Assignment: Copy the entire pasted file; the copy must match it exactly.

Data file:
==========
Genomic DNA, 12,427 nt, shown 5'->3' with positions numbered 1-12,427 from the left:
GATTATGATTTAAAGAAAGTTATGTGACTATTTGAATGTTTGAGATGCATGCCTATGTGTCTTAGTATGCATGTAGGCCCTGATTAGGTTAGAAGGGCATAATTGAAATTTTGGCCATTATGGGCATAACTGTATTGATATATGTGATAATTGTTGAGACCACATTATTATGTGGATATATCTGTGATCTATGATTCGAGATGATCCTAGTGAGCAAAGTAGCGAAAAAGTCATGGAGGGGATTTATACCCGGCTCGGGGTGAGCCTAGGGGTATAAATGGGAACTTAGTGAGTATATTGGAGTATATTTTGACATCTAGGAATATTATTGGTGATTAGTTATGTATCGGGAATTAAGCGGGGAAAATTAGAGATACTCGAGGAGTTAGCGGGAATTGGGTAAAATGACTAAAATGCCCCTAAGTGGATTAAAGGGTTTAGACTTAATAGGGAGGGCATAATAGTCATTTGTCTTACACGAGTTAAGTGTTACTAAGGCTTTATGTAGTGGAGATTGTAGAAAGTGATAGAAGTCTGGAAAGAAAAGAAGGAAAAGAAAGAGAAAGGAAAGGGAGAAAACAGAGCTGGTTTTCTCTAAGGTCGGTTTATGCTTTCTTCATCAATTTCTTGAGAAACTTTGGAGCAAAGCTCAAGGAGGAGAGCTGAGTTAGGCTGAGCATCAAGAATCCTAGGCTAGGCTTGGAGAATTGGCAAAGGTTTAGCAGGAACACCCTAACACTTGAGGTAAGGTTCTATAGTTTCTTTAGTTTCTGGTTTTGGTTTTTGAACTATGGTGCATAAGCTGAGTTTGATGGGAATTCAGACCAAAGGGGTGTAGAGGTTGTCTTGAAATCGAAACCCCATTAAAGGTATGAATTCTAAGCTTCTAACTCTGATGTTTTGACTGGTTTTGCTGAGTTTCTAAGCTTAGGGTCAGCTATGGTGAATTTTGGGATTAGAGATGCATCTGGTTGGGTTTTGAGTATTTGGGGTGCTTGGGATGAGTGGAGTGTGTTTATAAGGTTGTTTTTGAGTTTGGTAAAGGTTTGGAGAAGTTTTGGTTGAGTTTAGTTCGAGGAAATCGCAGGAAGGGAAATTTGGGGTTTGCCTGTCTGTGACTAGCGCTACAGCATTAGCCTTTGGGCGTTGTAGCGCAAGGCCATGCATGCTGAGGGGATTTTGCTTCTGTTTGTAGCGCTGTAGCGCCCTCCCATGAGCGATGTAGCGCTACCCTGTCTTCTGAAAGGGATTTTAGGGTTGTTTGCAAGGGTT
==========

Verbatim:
Genomic DNA, 12,427 nt, shown 5'->3' with positions numbered 1-12,427 from the left:
GATTATGATTTAAAGAAAGTTATGTGACTATTTGAATGTTTGAGATGCATGCCTATGTGTCTTAGTATGCATGTAGGCCCTGATTAGGTTAGAAGGGCATAATTGAAATTTTGGCCATTATGGGCATAACTGTATTGATATATGTGATAATTGTTGAGACCACATTATTATGTGGATATATCTGTGATCTATGATTCGAGATGATCCTAGTGAGCAAAGTAGCGAAAAAGTCATGGAGGGGATTTATACCCGGCTCGGGGTGAGCCTAGGGGTATAAATGGGAACTTAGTGAGTATATTGGAGTATATTTTGACATCTAGGAATATTATTGGTGATTAGTTATGTATCGGGAATTAAGCGGGGAAAATTAGAGATACTCGAGGAGTTAGCGGGAATTGGGTAAAATGACTAAAATGCCCCTAAGTGGATTAAAGGGTTTAGACTTAATAGGGAGGGCATAATAGTCATTTGTCTTACACGAGTTAAGTGTTACTAAGGCTTTATGTAGTGGAGATTGTAGAAAGTGATAGAAGTCTGGAAAGAAAAGAAGGAAAAGAAAGAGAAAGGAAAGGGAGAAAACAGAGCTGGTTTTCTCTAAGGTCGGTTTATGCTTTCTTCATCAATTTCTTGAGAAACTTTGGAGCAAAGCTCAAGGAGGAGAGCTGAGTTAGGCTGAGCATCAAGAATCCTAGGCTAGGCTTGGAGAATTGGCAAAGGTTTAGCAGGAACACCCTAACACTTGAGGTAAGGTTCTATAGTTTCTTTAGTTTCTGGTTTTGGTTTTTGAACTATGGTGCATAAGCTGAGTTTGATGGGAATTCAGACCAAAGGGGTGTAGAGGTTGTCTTGAAATCGAAACCCCATTAAAGGTATGAATTCTAAGCTTCTAACTCTGATGTTTTGACTGGTTTTGCTGAGTTTCTAAGCTTAGGGTCAGCTATGGTGAATTTTGGGATTAGAGATGCATCTGGTTGGGTTTTGAGTATTTGGGGTGCTTGGGATGAGTGGAGTGTGTTTATAAGGTTGTTTTTGAGTTTGGTAAAGGTTTGGAGAAGTTTTGGTTGAGTTTAGTTCGAGGAAATCGCAGGAAGGGAAATTTGGGGTTTGCCTGTCTGTGACTAGCGCTACAGCATTAGCCTTTGGGCGTTGTAGCGCAAGGCCATGCATGCTGAGGGGATTTTGCTTCTGTTTGTAGCGCTGTAGCGCCCTCCCATGAGCGATGTAGCGCTACCCTGTCTTCTGAAAGGGATTTTAGGGTTGTTTGCAAGGGTT